There are slides and playgrounds and an adult pool too, in case you have time to laze around while your kids are playing. Small ones have to be supervised while older kids can be with the entertaining staff so I guess in this case you do have time to relax!

Sadly, as said, the weather was the worst January the island has seen in decades. Joy. Thankfully, the hotel also has a soft play centre indoor which we were able to use, a lot too. It’s open 8-1pm and then again 4-8pm and also divided by age group, with slides, soft plays and ball pits and supervising staff. Again, we were lucky as the hotel wasn’t particularly busy but I can imagine it would be quite messy when it’s full! 

Finally, on the 2nd floor in block C there is a nursery for babies from 4m old to 35m which is a pay service. You get the first hour free, then the more hours you use it, the cheaper it gets but it’s around 20euros per hour. We used this service and could not be happier. The ladies there (Marta and Belen) were lovely and professional… the room is small but has plenty of toys and activities as well as an outdoor area and a sleep room; they can feed the babies too, and there is a video stream for worried parents to supervise their little one.

Definitely worth using, not only because you get a few hours of respite but also because it’s really good and baby O enjoyed himself there!

Sightseeing in Lanzarote

Lanzarote - El Golfo
Storm, wind and the sea in El Golfo, Lanzarote

Have I mentioned the weather? I might have. It was pretty awful. Windy and rainy for most of the week, with some sunny spells. When the sun came out, it was actually warm, around 20c, but when it was not, then it was pretty cold. My single pair of jeans and two cotton jumpers barely did the trick and by mid week I had to buy a hoodie to keep a bit warmer. Needless to say, I did not use most of the stuff I had optimistically packed.

Still, we had hired a car as we did not feel like spending the entire week inside the resort, wanting to see the island itself as much as we could. I used my friend Mondomulia‘s blog post on Lanzarote quite a bit as a guide and, while we were unable to visit the north eastern part of the island due to baby schedule, we managed to visit quite a lot of interesting spots. 

Lanzarote is a stark, barren land with some strong contrasting colours, between the blue foaming sea and the wide sky, the black of the land and the rare vegetation (mainly vines and aloe vera) and one storey, white washed stone buildings dotted around the landscape. It’s attractive, intriguing and a little mysterious and reminded us of Hawaii and Eolian Islands.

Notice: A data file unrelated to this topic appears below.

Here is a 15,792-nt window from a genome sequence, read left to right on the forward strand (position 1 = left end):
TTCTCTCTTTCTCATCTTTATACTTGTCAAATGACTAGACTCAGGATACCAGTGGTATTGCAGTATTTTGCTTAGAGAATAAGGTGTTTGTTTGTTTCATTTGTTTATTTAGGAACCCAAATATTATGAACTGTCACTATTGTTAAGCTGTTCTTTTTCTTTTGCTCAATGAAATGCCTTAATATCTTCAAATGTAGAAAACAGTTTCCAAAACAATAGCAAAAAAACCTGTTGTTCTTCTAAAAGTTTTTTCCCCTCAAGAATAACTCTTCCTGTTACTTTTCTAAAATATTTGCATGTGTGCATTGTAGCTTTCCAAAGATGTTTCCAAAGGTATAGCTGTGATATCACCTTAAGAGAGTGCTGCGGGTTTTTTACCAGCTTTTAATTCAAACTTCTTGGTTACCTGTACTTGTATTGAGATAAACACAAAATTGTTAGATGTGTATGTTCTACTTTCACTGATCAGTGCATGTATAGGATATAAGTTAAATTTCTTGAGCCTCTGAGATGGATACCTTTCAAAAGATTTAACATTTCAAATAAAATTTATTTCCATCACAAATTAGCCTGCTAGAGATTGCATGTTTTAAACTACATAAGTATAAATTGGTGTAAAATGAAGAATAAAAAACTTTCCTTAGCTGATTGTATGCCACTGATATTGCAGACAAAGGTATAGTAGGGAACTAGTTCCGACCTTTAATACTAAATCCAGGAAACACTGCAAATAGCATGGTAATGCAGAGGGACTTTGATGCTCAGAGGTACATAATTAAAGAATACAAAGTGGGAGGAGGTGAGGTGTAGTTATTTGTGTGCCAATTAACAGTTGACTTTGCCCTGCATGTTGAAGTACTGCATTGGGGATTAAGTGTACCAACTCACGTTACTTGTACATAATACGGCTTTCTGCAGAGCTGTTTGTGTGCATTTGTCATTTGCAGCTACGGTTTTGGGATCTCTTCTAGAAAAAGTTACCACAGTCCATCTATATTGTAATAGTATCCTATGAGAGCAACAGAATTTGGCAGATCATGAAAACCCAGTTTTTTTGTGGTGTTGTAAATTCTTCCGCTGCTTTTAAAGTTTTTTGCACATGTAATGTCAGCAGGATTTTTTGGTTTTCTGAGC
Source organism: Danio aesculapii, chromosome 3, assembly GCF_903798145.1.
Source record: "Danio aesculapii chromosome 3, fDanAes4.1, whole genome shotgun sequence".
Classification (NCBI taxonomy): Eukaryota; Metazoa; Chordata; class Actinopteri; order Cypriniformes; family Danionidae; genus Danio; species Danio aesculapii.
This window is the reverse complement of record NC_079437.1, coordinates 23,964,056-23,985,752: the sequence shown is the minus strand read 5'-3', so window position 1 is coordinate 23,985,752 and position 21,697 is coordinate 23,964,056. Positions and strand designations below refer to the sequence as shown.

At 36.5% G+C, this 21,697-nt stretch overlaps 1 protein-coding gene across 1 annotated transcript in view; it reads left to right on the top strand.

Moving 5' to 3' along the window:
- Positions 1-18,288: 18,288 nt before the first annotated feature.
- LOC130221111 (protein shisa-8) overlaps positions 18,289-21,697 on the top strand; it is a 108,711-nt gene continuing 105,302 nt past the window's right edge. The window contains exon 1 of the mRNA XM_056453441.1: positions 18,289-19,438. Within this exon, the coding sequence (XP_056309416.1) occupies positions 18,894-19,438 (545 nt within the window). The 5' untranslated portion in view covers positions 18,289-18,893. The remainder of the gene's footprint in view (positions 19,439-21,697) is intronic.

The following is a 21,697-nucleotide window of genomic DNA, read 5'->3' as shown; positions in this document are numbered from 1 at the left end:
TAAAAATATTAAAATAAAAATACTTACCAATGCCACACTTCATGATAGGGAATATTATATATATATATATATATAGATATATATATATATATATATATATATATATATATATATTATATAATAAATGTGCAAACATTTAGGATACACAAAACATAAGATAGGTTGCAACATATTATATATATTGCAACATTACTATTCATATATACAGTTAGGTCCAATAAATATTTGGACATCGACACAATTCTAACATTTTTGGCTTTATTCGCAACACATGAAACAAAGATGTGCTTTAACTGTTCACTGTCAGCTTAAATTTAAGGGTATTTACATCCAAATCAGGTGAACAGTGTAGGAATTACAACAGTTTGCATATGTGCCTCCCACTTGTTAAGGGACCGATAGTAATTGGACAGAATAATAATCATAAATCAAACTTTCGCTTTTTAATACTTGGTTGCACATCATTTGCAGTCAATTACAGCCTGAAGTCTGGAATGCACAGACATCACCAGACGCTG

Vines in La Geria area, Lanzarote
La Geria area with its vineyards

We drove to Timanfaya national park to see the volcanic rock formations, not actually entering the park, which needs to be visited via guided tours and organised buses. Nearby, poor camels stand in formation to take tourists on their backs through the park, a sad looking thing in my view but hey ho, loads of people were queuing up for those. 

We then followed Giulia’s route and went to the little coastal town of El Golfo for lunch. Easy to imagine it busy and bustling with holidaymakers in high season, it was still full of charme on a windswept winter day, with the ocean roaring by the black sand beach, the waves crashing loudly and the vast open sea.

There are a few restaurants overlooking the beach and we picked a different one to the one Mondomulia recommended (it felt a little more modern and less tourist trap, sorry Giulia!). We had a decent but not mind blowing meal of classic Spanish seaside fare (fried cuttlefish, mussels and fish croquetas, all a little bit greasy and a little bit bland). 

We drove back past the green lake (meh) and the salt plains (interesting) to the resort via the nearby village called Playa Blanca which is a relatively new town, sprung up here due to the tourist attraction of one of the nicest beaches on Lanzarote. 

Princesa yaiza Lanzarote
Promenade towards Playa Blanca

Playa Blanca itself is ok, it has a promenade which is a series of naff shops and restaurants, again very touristy and quite busy even off season. We had an ok meal here on our first day, but again, nothing really worth noting. 

The main ‘high street’ one level up from the seafront is another collection of cheap fish foot spas, sports stores, made in china souvenirs meccas a number of wine bars and the very useful supermarkets, pharmacies and banks. To the side, the port with ferries to the other Canary islands. 

During one of our rare babyless moments, we strolled through the village aiming for an aperitif, but not a single place seemed nice enough and we went back to the hotel for a drink there, says it all really. I realise I am sounding quite snob but I am used to our Italian seaside villages, where the food is authentic and genuine, where the produce is fresh and the shops are still not so full of plastic as they are in some other locations.

I did discover one interesting shop here however, hidden from the main fare, and it’s a health food / organic shop selling all sorts of food supplements and healthy things, such as protein bars, coconut oil and cereals. It’s called Naturally, la casa de las herbas and worth checking out if you’re looking for something specific. 

Wine tours?